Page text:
Con Conrad

born on 18/6/1891 in New York City, NY, United States

died on 28/9/1938 in Van Nuys, CA, United States

Con Conrad

From Wikipedia, the free encyclopedia.
Con Conrad

Con Conrad (June 18, 1891 September 28, 1938) was an American songwriter and producer.

Biography

Con Conrad was born Conrad K. Dober in New York City. He published his first song, "Down in Dear Old New Orleans", in 1912. Conrad produced the Broadway show The Honeymoon Express, starring Al Jolson, in 1913. By 1918, Conrad was writing and publishing with Henry Waterson and had his first major hit in 1920 with the song Margie. Over the next several years, he would also be responsible for such standards as "Ma, Hes Making Eyes at Me", "Youve Got to See Your Mama Every Night", "Memory Lane", "Lonesome and Sorry", "Palesteena" and "Come on Spark Plug".[1]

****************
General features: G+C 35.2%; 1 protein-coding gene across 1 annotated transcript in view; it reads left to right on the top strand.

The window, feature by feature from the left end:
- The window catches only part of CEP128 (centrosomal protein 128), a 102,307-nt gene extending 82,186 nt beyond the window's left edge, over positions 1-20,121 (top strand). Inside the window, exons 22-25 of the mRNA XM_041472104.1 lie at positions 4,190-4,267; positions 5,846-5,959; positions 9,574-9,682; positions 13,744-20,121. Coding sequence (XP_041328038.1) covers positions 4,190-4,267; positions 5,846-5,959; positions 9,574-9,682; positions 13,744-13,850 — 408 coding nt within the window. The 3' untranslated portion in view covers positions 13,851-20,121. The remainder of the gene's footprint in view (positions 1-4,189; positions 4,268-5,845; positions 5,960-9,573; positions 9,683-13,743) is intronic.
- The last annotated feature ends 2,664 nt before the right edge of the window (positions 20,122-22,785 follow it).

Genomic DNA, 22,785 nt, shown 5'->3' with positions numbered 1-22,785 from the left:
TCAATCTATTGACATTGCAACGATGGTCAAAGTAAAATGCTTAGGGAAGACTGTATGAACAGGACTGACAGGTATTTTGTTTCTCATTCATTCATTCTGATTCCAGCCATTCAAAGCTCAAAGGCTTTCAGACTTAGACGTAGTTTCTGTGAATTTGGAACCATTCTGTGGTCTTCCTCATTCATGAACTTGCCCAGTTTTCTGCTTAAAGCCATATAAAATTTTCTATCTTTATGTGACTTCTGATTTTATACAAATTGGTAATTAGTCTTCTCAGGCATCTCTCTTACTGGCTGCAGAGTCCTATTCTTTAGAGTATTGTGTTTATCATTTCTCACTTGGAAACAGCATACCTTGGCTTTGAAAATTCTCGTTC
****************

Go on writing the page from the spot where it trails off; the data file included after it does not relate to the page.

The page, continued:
In 1923 Conrad focused on the stage and wrote the scores for the Broadway shows: The Greenwich Village Follies, Moonlight, Betty Lee, Kittys Kisses and Americana. In 1929 he moved to Hollywood after losing all of his money on unsuccessful shows. There he worked on films such as: Fox Movietone Follies, Palmy Days, The Gay Divorcee and Heres to Romance.[1]

Conrad received the first Academy Award for Best Song for The Continental in 1934 along with collaborator Herb Magidson. He died four years later in Van Nuys, California.[1]

His spouse was actress Francine Larrimore.

Conrad was inducted into the Songwriters Hall of Fame in 1970.[1]

Notes

  1. 1.0 1.1 1.2 1.3 Con Conrad. Songwriters Hall of Fame. Retrieved on 27 April 2012.

External links

This page was last modified 21.01.2014 21:41:30

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